So instead they would rather see people adopt other platforms in addition to theirs, where users can get 99 cent games, and then see their platform fall into disuse as developers realize they make more money putting their $50 games on all platforms than just some, and then users realize they get all games on the platforms with 99 cent games and abandon the exclusionary platforms?

Stupid exclusionary tactics where you try to screw over your users only works until you have a competitor that doesn't play by the same rules.

Re:Just one thing (1)

tlhIngan (30335) | more than 2 years ago | (#39162607)

The reason why games can`t be played online between multiple platforms is difference in controls (Ex.: A FPS player in a computer has an advantage against console players). In a turn-based game this should be no problem, so it can be done. In consoles there are issues with communication middleware (VOIP capabilities, text messages inside games), witch is different for each platform too.

The other reason is capability. Each platform has strengths and limitations that are completely different. If we take two levels in an FPS, and two console players play it, it's possible the PS3 starts to stutter or have framerate issues at a different place than the Xbox360. Knowledge of this spreads and all the Xbox360 players clump where the PS3 players suffer, and PS3 players do likewise.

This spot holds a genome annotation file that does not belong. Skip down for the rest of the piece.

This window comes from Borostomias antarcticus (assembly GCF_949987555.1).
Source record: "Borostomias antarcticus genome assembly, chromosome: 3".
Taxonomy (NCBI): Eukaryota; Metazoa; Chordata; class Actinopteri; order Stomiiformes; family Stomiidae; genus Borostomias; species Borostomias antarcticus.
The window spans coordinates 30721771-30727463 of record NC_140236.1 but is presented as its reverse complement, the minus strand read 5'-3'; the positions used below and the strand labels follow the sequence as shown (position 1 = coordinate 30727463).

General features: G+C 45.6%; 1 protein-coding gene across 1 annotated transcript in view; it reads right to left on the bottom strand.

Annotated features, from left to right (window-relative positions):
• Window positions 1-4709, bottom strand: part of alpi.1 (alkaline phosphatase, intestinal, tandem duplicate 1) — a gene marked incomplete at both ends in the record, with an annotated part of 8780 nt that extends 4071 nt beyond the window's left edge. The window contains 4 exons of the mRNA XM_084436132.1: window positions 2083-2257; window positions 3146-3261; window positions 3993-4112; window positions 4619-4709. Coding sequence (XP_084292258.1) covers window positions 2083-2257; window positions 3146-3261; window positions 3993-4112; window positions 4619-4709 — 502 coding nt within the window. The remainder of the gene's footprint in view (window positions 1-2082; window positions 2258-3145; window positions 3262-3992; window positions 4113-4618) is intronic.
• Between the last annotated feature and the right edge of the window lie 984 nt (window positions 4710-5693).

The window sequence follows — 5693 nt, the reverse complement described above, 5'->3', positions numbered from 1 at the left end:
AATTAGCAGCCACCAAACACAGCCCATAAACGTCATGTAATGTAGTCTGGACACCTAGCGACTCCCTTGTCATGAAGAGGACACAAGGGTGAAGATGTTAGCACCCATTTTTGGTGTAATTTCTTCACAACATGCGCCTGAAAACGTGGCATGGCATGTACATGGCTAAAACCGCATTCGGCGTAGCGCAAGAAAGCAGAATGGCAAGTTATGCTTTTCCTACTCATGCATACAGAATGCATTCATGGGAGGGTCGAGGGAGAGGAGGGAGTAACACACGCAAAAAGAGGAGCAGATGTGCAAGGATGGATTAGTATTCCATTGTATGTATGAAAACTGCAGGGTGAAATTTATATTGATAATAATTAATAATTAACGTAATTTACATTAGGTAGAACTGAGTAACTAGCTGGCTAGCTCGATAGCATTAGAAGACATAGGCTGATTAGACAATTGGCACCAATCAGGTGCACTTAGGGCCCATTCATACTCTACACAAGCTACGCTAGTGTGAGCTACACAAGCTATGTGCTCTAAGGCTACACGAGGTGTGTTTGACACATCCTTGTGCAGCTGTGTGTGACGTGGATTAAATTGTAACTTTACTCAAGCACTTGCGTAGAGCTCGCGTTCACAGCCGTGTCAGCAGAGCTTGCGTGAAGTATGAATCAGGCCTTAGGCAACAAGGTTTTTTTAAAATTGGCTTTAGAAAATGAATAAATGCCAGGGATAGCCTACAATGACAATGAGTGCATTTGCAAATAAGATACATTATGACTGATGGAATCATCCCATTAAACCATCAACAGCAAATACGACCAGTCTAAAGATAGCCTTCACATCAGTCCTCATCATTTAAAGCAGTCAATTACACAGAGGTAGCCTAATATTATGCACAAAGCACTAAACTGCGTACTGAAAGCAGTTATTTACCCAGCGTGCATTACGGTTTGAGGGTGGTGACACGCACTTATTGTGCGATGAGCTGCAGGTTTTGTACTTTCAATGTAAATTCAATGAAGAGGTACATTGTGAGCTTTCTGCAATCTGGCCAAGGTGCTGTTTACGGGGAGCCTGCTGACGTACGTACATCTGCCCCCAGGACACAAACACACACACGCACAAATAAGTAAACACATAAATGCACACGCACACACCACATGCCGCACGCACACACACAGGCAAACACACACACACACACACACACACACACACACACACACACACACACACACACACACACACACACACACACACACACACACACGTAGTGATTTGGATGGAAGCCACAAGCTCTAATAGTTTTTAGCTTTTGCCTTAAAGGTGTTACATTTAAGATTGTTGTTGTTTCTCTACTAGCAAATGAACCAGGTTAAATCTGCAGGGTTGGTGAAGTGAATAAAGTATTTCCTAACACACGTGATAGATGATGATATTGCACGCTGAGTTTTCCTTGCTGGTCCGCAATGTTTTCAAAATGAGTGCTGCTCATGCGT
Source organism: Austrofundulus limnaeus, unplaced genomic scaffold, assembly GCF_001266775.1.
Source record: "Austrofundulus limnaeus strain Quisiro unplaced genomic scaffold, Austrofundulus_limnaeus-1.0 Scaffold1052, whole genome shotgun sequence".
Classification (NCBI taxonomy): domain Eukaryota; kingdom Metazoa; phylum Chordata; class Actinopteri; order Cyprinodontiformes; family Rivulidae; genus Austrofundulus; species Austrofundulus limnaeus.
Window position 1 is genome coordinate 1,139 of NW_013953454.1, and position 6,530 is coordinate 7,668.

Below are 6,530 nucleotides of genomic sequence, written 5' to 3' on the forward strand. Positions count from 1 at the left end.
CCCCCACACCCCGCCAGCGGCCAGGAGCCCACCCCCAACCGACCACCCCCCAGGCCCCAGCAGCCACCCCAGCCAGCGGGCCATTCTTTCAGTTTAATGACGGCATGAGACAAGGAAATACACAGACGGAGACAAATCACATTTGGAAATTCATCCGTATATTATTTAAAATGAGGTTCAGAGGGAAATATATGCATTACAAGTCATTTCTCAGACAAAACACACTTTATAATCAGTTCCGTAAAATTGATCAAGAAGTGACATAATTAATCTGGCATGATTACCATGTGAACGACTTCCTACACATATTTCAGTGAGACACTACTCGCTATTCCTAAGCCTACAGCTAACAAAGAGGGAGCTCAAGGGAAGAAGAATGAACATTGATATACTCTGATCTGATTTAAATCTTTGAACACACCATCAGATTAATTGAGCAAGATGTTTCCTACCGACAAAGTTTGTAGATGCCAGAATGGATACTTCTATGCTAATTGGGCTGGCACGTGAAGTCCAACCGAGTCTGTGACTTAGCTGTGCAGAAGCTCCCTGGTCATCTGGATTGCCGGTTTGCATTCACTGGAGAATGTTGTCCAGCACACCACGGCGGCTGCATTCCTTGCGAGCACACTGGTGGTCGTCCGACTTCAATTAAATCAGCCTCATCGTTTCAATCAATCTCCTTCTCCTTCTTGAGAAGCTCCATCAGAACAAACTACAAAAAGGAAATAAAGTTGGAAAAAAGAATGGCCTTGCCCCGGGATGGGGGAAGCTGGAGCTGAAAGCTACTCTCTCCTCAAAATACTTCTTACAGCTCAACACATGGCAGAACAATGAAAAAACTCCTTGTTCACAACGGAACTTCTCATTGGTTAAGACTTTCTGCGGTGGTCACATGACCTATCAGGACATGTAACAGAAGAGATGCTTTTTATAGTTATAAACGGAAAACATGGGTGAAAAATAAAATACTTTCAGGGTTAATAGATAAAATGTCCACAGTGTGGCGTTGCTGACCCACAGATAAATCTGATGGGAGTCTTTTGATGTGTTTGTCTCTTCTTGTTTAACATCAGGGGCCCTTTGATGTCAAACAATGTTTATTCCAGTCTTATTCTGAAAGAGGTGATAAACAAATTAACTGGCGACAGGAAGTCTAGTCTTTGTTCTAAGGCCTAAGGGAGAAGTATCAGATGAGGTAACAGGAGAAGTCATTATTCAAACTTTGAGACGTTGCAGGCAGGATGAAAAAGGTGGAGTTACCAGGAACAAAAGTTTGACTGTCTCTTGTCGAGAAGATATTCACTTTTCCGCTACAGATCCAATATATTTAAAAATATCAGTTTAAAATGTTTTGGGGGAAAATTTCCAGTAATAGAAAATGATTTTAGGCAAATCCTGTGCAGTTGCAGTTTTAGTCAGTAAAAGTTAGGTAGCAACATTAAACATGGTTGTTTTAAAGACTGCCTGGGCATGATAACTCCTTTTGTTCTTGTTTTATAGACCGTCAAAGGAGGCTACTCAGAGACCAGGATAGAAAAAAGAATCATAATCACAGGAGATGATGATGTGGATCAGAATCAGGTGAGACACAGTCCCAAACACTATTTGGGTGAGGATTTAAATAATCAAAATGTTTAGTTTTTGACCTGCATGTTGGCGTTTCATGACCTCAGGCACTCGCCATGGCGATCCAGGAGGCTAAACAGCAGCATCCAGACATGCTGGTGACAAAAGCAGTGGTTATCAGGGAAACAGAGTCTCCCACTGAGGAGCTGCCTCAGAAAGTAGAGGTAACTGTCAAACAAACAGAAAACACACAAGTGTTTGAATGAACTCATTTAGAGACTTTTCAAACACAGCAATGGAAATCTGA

Or perhaps there's a bug in the video rendering that gives one group of players a slight advantage over the other (e.g., ability to see more of the map).

As for the story - why not put it up on the web and make it a web app? iOS users can turn it into an icon (it's Apple's original method of having "apps" after all), it's DRM free (you can distribute the source to the website and server code, if you wish), etc. A little Javascript and such. You'll probably have to do everything on the server, which is good (trusting the client is bad, and users if they have the ability to cheat, they would).

And by cheating, I mean they'll have bots helping them figure out the ways to score high.

Re:Just one thing (1)

gl4ss (559668) | more than 2 years ago | (#39159953)

they need a scalable server structure.

and then build clients that talk to the servers.

how the fuck he manages to bring drm into this I don't know though. is he implying that he wants the players to run the servers? or? just attaching it to fb makes it drm'ed in a way, your servers are going to be your servers - it's not like there's any practical drm in there if there's html clients anyways.

if they plan go with user hosted servers though and totally independent of their own operation.. well... if it's just a two player game, you could leverage facebooks/other social networks _messaging_ apis. just make your game use that as a transport, whole game state in every message. hell, make the mobile clients able to use irc, email and whatever else you can think of(there's cheating possibility problems with this and no leaderboards or anything like that.. but that's what you lose if you don't have a centralized approach).

Re:Just one thing (0)

Anonymous Coward | more than 2 years ago | (#39159965)

My guess is one of a few things